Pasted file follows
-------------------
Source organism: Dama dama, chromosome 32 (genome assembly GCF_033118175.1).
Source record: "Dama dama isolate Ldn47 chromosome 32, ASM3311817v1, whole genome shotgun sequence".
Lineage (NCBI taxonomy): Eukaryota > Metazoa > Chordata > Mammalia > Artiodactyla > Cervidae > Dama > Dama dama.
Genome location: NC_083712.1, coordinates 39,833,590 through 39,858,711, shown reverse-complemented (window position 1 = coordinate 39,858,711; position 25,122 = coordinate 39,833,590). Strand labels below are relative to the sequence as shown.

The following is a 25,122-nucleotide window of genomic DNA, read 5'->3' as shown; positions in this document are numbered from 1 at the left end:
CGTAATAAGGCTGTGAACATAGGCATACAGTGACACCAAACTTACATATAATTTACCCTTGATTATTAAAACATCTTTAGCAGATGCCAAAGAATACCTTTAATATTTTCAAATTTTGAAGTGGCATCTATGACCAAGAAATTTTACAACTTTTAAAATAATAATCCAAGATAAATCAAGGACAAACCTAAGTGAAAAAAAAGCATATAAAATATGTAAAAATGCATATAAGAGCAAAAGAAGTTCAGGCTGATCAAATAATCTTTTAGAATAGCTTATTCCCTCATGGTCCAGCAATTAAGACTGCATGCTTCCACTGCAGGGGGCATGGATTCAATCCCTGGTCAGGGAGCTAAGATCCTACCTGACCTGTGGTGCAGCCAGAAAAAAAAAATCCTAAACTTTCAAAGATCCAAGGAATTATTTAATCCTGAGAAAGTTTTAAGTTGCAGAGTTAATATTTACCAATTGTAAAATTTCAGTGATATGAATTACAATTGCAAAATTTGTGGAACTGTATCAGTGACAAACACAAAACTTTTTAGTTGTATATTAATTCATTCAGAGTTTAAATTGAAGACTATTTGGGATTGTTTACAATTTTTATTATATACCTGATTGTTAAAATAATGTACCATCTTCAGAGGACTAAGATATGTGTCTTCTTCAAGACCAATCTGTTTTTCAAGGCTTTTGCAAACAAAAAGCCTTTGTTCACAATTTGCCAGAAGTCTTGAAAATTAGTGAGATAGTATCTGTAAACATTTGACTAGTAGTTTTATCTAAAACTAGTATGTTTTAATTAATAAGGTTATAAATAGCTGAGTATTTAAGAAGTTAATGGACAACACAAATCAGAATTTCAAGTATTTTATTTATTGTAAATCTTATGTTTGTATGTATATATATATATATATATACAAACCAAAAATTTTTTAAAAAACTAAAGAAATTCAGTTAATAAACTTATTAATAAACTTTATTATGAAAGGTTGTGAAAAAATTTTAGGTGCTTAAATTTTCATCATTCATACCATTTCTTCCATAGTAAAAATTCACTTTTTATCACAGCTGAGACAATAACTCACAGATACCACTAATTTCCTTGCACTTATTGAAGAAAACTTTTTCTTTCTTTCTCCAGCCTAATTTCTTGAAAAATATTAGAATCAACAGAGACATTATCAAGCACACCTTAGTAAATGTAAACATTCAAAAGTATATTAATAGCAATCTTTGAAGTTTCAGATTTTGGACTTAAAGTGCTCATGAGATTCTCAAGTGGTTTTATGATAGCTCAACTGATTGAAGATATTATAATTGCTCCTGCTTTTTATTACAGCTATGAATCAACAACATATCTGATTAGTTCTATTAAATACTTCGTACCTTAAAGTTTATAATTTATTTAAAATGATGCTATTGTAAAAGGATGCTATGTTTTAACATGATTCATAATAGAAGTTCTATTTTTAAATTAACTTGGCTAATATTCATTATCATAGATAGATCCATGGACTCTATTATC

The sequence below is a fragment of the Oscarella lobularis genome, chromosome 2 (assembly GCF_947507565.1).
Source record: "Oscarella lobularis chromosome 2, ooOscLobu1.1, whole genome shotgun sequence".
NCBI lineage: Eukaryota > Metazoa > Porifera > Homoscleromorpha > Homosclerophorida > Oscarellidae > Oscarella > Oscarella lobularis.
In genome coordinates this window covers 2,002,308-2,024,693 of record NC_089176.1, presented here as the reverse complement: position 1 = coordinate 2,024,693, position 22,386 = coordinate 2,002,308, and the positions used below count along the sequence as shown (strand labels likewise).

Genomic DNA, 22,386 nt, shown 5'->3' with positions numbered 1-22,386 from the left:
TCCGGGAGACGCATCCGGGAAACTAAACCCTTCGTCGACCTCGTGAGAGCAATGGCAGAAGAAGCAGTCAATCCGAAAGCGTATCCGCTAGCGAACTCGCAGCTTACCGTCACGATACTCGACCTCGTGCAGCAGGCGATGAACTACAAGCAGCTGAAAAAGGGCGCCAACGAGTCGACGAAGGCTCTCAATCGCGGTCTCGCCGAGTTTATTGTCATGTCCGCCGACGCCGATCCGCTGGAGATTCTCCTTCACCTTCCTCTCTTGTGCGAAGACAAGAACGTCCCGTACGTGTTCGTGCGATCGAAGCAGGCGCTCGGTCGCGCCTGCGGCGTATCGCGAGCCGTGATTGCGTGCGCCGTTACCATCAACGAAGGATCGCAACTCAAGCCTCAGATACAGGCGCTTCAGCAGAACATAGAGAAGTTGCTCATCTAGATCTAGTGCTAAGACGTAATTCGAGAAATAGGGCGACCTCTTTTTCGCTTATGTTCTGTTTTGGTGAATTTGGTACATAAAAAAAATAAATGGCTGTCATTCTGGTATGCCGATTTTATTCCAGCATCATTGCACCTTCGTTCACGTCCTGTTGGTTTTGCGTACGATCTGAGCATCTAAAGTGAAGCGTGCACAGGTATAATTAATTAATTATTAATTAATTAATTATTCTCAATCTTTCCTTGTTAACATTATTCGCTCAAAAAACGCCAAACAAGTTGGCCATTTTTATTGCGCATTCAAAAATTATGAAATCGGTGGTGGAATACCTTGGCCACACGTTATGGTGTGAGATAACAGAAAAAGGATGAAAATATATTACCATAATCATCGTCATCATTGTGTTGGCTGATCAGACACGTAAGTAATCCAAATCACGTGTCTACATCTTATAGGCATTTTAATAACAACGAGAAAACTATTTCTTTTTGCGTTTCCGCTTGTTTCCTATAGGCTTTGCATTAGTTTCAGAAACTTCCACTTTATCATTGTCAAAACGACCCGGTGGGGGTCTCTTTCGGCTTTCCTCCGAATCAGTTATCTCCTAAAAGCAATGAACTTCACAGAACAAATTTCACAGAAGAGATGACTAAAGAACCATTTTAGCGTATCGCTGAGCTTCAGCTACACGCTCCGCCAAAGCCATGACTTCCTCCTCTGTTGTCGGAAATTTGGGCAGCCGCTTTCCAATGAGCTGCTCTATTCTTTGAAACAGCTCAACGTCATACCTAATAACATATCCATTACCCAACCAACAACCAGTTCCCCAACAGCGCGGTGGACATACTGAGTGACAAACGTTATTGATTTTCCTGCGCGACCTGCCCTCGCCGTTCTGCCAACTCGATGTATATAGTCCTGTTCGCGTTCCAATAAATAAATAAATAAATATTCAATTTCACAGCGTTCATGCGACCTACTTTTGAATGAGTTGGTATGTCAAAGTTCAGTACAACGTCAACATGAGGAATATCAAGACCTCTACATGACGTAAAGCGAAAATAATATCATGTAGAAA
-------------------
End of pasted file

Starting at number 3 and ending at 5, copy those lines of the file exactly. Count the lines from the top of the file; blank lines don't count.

Lineage (NCBI taxonomy): Eukaryota > Metazoa > Chordata > Mammalia > Artiodactyla > Cervidae > Dama > Dama dama.
Genome location: NC_083712.1, coordinates 39,833,590 through 39,858,711, shown reverse-complemented (window position 1 = coordinate 39,858,711; position 25,122 = coordinate 39,833,590). Strand labels below are relative to the sequence as shown.

The following is a 25,122-nucleotide window of genomic DNA, read 5'->3' as shown; positions in this document are numbered from 1 at the left end: